The funds will be held in different ways depending on the bankruptcy laws in your state. The ACH rules are in place to protect the incomplete transaction. There will be a lot of owners who are upset and a lot of tenants who are insisting they did pay their rent, and the commotion will be messy. Consumers – or tenants and owners – are not going to know the ACH process. There are protections in place for them, but it’s going to be complicated.
Fraud is another issue that can cause problems for property managers as third-party senders.
If you’re not following good quality control and you don’t have strict processes in place, it’s easy to be a victim of fraud. Someone could call you claiming to be one of your owners. He could say he’d like to change his bank account information so that all future payments are routed into the new account.
Are you going to take his word for it and make the change over the phone, or do you have controls in place where you’ll call him back at the number you have on file to verify the request?
As a property manager, you can think you’re providing great customer service while at the same time handing over rents to a fraudster. You need risk management and checks and balances.
Property managers can think of Nacha standards the same way they think of NARPM standards.
Nacha has a certification program, which can be beneficial to property management companies.
The Nacha Certified program lays out compliance expectations for third-party senders such as property managers. The program was designed to try and help providers do what they’re supposed to do. It’s a place for best practices, recommendations, and process reviews.
There’s a full rulebook that’s condensed into a single document, which is thorough. Property managers can access that document at nachacertified.org.
As a third-party sender, the Nacha Certified program will recommend an audit. A risk assessment can be a critical and important tool. It’s simple in concept and you don’t have to pay for it within this program. You can evaluate your risks and decide where most of your challenges currently exist. Maybe you create a payment file and send it off without having dual controls. Will two people look at something before it’s changed? This audit or risk assessment tool is a good example of how the certification program can provide extra protection and risk management.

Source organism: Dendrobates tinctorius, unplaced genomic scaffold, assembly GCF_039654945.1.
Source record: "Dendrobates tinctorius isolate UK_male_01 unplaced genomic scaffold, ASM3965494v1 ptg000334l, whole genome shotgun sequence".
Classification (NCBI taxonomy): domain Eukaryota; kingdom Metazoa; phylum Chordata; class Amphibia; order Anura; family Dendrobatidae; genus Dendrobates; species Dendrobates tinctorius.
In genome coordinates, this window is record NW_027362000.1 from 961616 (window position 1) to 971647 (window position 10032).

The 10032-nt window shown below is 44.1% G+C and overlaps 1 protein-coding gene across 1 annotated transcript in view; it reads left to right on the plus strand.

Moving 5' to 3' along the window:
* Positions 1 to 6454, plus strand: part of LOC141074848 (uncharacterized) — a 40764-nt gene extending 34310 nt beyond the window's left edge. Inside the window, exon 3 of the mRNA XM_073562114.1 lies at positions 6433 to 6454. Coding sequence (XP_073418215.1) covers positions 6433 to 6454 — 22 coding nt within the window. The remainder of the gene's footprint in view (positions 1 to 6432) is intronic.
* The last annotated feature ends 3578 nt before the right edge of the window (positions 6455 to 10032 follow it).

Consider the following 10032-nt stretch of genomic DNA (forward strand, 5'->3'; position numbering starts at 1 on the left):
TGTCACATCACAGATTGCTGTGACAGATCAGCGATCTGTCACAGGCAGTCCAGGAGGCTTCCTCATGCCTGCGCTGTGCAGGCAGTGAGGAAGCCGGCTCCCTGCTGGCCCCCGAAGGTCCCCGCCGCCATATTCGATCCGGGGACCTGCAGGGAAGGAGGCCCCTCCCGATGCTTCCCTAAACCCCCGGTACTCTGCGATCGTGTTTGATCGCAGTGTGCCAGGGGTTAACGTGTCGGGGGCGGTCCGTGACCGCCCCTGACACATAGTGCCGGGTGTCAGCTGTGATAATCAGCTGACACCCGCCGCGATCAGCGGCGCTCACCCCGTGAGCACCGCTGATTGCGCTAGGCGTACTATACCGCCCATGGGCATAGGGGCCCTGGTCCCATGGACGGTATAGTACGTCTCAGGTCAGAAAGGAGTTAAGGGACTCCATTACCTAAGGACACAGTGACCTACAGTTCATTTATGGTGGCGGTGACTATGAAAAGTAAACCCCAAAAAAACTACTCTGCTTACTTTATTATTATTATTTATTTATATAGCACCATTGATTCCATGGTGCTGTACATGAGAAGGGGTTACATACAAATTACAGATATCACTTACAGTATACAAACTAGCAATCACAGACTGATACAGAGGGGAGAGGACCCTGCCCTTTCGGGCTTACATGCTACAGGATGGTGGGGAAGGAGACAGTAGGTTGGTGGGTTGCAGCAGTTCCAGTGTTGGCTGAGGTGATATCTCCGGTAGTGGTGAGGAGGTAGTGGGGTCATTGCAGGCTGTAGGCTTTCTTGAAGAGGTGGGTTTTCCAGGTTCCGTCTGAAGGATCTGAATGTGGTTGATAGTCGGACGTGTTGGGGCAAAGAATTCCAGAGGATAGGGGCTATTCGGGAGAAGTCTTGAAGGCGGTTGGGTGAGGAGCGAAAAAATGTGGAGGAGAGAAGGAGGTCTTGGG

Why Property Managers Should Get Nacha Certified
The Nacha certification will establish you as a trustworthy company that has taken steps to ensure money is handled correctly.
Banks and auditors you already work with may find this information helpful. In some states, property managers are required to apply for money transmitter licenses. This certification will help you prepare for that.
When you demonstrate your commitment to protecting consumers, you increase your credibility.
Property management companies can also look for software that’s Nacha Certified. They currently have nine companies that have achieved certification and they’re looking to add more. Some of them do payments processing for rental properties and property managers.
Companies such as banks who look at a Nacha Certified business know that a lot of their own criteria have already been met. They’ll do their own due diligence, but moving through their screening process will be a lot easier for a company that’s already been certified by Nacha.
The list of companies who are certified can be found at Nachacertified.org. And if you have any questions on this process, you can get in touch with Jordan at firstname.lastname@example.org. Follow them on Facebook, LinkedIn and Twitter.
If you have any questions about the podcast, contact our team at Fourandhalf.